Reply
  2. Ritika

    Start Rant
    Totally identify with most of the points raised. Parents are human, making them out to be perfect is setting up false expectations and unnecessary angst in the relationship. The whole public forum posting tamasha annoys me more (maybe somewhat irrationally so) because the emotions seem insincere. Not many moms (of 20-30 yr olds) really hang out on social media. So the target audience seems to be everyone other than your mom. Pretty ironic for Mother’s Day.
    End Rant

    Reply
  3. Anonymous

    This article takes a contrarian view for the heck of taking it. Most people love their parents irrespective of their faults, like they love us irrespective of ours. But will anyone put up a post that says ‘Thanks Mum for being a bum’!?

    Reply
    1. Nilanjana

      I think that is exactly the point the author is trying to make, that there is a lot more to mothers than the unconditional love they have for their children.
      It’s not contesting the love, merely mentioning that alluding solely to the love is a one-dimensional and perhaps inadequate way of appreciating our mums.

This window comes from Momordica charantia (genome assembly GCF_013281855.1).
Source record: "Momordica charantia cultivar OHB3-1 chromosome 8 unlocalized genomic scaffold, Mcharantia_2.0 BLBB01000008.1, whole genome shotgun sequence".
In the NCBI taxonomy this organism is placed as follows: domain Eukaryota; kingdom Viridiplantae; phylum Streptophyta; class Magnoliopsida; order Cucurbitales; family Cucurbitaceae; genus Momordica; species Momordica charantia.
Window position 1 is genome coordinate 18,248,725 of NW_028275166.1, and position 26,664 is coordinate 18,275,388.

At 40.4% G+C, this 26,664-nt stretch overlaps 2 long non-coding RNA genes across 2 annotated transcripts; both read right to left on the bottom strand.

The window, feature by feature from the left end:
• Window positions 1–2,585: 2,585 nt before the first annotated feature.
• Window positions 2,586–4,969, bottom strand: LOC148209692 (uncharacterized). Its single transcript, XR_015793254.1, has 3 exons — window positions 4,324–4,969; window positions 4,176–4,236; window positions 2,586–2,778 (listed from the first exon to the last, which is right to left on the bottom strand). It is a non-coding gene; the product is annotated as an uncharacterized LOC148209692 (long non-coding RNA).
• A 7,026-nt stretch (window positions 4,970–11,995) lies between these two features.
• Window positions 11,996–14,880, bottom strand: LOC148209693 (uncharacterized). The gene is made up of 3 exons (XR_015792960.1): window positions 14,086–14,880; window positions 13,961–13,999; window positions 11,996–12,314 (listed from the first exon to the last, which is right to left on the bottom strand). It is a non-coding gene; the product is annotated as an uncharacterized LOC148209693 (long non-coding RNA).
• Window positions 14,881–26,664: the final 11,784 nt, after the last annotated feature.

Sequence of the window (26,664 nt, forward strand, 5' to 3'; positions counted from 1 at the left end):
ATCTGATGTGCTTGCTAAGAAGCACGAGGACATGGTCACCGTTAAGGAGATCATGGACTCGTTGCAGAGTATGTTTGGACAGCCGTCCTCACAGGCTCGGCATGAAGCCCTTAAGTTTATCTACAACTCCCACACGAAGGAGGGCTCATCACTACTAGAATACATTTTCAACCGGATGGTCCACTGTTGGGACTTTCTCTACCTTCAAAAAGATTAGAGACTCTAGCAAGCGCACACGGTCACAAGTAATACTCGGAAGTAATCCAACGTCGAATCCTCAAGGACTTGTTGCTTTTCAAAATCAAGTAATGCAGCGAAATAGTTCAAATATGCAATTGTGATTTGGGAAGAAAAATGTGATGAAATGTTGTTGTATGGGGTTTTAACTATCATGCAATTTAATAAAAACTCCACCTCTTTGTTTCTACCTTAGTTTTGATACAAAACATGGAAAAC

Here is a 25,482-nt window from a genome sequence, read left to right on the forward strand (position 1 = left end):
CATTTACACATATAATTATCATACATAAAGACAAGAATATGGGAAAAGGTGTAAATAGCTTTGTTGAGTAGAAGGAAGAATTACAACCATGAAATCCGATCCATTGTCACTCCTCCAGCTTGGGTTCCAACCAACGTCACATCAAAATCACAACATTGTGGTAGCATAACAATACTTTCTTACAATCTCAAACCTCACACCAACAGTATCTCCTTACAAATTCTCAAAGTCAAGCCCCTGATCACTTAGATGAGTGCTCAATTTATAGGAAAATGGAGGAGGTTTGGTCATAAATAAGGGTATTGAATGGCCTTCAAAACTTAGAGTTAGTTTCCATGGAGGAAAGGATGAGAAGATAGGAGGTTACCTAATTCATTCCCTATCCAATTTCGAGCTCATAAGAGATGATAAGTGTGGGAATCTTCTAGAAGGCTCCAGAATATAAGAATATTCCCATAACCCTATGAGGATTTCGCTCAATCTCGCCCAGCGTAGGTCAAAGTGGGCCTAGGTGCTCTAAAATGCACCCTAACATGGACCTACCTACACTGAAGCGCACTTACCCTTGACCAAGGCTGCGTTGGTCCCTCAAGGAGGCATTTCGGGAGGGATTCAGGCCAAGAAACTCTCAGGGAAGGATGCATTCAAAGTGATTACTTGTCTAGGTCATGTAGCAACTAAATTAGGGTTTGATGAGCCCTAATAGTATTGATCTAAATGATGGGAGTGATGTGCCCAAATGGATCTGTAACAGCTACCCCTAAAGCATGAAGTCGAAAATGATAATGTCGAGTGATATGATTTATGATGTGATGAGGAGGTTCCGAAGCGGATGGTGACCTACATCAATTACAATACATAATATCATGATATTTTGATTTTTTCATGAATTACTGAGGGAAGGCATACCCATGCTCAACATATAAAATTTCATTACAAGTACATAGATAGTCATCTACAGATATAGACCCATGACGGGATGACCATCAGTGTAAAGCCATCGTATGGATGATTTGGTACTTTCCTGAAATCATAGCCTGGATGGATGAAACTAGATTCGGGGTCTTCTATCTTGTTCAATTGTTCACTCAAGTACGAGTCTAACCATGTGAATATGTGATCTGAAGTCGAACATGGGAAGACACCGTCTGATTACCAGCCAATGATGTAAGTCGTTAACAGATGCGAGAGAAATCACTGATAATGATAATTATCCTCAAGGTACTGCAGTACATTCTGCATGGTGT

Reply
  4. Mahathi

    I did (and sometimes still do) idolize my parents. My good fortune, I guess. That being said, great post! Most of these greeting card holidays were created for commercial purposes, anyway. I mean, you can celebrate your mother without needing a specific day for it, and without reducing her just to her status as one.

    Reply
  5. farina salim

    Absolutely love the post…!!! Being a new mom…. i hate to be slotted in the forever ‘giving, forgiving, sacrificing’ category :(… I have a fulfilling career of my own and have no plans whatsoever of giving it up to be the perfect mom… I’m a mom yes.. but a perfect mom I guess not…. 🙁

    Reply
    1. Anonymous

      Who said you are not a perfect mom. Your career, strength and boldness might inspire and motivate your kid rather than you ending up in the kitchen or being a transporter for your kids!!. Good job..ur kids will definitely look up to you as a role model.